The first reported death from a cyberattack occurred in Germany last month.
According to reports, a ransomware attack crashed 30 servers at University Hospital Düsseldorf, forcing the facility to turn away emergency patients.
A woman died from treatment delays when she was diverted from the Düsseldorf hospital to another 20 miles away.
It is not clear whether University Hospital Düsseldorf’s systems were the primary target, or if the hospital got caught in an attack on the university, according to authorities.
Regardless of this incident’s motive, hospitals have been a prime target for cybercriminals because they rely on IT systems for critical activities. When computers go down in an attack, it creates urgency.
“Hospitals can’t afford downtime, which means they may be more likely to pay — and quickly with minimal negotiation — to restore their services,” said Brett Callow, a threat analyst at security firm Emsisoft, to The New York Times. “That makes them a prime target.”
According to The New York Times, “the most aggressive reported attacks on health care facilities to date were North Korea’s 2017 “WannaCry” ransomware attack, which froze British hospitals and forced doctors to cancel surgeries and turn patients away, and a Russian “NotPetya” attack one month later, which forced hospitals in rural Virginia and across Pennsylvania to turn away patients whose records they could no longer access.”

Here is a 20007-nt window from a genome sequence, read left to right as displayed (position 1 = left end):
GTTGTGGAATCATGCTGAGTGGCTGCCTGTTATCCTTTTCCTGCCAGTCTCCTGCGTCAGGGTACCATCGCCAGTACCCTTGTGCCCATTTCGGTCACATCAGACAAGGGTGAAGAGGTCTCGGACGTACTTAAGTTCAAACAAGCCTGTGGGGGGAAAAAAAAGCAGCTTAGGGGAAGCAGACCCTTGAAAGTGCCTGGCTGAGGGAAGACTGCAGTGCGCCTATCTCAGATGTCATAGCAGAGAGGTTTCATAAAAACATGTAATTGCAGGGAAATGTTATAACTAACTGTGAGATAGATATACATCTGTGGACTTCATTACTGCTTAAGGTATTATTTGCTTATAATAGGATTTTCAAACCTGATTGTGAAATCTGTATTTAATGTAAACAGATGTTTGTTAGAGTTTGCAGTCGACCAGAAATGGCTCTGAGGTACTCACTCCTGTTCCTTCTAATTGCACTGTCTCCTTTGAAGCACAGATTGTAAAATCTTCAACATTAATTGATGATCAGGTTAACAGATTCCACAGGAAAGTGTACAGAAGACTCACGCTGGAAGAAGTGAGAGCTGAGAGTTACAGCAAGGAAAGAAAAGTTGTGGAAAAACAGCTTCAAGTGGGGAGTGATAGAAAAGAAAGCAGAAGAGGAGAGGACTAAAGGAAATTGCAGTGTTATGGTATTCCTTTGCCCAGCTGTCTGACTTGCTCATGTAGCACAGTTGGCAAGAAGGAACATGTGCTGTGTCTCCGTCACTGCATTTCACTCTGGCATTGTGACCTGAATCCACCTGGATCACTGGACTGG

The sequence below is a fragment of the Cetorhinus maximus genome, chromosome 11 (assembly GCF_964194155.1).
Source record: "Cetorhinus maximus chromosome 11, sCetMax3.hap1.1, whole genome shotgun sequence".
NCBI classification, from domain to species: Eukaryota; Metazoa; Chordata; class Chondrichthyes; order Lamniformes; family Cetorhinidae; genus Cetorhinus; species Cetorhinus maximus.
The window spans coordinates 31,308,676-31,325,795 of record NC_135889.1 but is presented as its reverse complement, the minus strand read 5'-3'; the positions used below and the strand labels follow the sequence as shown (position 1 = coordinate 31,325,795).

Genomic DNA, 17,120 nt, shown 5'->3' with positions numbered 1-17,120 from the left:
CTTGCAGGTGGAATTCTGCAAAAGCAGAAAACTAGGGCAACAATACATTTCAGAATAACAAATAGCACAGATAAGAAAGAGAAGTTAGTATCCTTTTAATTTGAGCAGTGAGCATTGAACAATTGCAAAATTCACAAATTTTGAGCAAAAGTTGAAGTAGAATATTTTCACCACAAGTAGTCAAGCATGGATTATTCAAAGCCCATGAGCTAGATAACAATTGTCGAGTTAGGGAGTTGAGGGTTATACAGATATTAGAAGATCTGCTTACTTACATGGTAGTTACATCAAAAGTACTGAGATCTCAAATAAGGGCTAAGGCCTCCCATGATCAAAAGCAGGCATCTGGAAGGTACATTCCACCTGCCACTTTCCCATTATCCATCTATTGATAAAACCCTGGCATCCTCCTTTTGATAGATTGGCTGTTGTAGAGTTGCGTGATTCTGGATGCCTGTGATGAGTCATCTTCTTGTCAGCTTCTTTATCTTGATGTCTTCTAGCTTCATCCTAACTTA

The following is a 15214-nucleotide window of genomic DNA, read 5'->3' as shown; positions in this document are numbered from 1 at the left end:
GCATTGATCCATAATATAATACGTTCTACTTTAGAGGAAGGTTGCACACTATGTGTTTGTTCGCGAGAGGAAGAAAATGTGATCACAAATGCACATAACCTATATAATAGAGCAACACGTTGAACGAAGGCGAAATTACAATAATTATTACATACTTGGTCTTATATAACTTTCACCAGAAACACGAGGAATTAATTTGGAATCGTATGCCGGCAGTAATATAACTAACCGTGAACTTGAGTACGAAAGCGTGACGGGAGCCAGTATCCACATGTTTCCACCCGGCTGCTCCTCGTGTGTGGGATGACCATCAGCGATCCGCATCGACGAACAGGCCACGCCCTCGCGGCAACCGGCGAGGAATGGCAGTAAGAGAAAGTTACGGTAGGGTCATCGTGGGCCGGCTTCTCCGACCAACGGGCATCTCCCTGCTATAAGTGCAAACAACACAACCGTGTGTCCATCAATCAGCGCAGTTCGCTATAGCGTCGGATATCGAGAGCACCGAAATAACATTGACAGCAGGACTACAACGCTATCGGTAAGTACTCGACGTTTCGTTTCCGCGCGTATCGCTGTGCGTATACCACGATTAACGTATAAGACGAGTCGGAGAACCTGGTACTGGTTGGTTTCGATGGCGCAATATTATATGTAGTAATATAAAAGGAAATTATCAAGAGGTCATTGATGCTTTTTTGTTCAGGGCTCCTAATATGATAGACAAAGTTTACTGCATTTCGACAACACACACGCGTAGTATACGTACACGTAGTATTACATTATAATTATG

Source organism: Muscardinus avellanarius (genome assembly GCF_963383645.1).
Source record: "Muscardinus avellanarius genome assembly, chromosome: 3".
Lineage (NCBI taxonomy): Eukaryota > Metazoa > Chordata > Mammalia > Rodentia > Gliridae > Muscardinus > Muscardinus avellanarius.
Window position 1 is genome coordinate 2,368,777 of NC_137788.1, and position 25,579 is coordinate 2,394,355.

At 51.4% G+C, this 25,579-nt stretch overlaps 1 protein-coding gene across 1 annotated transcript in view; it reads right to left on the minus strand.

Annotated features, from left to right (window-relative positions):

“This (death) was absolutely inevitable,” Callow said to The NY Times. “We are fortunate it hasn’t happened sooner.”
A record 764 American health care providers were hit by ransomware in 2019, according to reports.
The FBI continues to advise ransomware victims not to pay to unlock their data. However, a 2019 report by ProPublica found that cyber insurance is helping fuel more ransomware attacks.
“The onus isn’t on the insurance company to stop the criminal, that’s not their mission. Their objective is to help you get back to business. But it does beg the question, when you pay out to these criminals, what happens in the future?” Loretta Worters, a spokeswoman for the Insurance Information Institute, said to ProPublica.
Ransom payouts have encouraged cybercriminals as they have upped their demands in recent years.
Germany’s Federal Agency for Security said the Düsseldorf attackers breached the hospital using a software hole that had been patched last January. The hospital had failed to update its software.
German prosecutors are investigating possible manslaughter charges against the hackers, but it is unlikely any arrests will be made.
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